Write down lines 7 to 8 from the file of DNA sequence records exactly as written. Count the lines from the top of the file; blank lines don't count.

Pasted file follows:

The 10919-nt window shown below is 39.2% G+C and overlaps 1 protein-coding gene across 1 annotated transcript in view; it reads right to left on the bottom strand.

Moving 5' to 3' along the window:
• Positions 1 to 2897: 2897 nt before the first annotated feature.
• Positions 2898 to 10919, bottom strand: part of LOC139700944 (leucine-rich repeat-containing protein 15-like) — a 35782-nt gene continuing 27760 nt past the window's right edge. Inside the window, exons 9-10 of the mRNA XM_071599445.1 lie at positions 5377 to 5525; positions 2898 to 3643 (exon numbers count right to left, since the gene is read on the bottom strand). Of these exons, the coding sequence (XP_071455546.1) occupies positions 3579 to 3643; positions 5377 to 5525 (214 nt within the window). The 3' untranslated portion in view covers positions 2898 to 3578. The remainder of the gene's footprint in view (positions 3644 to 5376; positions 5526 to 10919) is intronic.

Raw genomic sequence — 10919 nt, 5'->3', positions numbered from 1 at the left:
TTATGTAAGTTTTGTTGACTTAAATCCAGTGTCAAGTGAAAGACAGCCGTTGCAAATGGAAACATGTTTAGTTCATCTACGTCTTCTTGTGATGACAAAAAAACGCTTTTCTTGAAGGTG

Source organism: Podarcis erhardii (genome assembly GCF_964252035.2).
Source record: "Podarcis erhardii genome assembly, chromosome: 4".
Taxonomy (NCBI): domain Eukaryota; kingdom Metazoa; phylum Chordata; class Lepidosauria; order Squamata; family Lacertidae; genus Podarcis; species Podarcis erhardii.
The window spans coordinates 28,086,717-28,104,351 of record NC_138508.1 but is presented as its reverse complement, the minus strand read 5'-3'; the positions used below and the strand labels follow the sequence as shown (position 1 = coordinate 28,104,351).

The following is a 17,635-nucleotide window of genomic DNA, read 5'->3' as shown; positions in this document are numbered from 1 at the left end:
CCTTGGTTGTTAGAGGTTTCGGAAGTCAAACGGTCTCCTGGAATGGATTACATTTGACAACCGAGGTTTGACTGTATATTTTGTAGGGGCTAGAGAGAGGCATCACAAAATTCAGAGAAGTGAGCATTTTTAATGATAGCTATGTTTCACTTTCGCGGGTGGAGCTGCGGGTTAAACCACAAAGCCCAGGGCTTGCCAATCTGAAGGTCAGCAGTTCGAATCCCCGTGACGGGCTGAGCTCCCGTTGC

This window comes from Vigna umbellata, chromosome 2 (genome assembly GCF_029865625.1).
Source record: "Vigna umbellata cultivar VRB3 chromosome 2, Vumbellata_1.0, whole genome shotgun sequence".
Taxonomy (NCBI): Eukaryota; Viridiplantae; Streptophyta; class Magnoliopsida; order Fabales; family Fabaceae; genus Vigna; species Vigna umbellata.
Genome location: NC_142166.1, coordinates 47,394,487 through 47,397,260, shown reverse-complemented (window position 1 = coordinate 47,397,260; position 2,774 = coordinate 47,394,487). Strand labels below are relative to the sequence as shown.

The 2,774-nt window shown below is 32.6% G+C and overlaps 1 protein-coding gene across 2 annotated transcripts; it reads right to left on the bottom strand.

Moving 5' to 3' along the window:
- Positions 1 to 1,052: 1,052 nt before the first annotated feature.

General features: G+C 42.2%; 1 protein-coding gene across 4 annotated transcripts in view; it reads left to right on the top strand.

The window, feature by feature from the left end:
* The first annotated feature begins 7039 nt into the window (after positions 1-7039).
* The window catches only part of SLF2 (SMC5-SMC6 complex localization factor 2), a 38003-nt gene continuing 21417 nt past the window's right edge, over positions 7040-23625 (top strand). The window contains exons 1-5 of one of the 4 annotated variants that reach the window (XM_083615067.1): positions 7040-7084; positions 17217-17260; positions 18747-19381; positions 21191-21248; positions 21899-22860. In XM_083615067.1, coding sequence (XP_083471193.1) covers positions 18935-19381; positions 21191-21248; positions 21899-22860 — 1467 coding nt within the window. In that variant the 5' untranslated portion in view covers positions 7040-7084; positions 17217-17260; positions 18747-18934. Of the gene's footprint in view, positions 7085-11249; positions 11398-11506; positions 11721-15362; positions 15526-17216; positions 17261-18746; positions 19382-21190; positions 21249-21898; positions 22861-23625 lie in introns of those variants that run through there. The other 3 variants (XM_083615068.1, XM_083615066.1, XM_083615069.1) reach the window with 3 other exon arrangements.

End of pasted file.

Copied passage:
Source organism: Podarcis erhardii (genome assembly GCF_964252035.2).
Source record: "Podarcis erhardii genome assembly, chromosome: 4".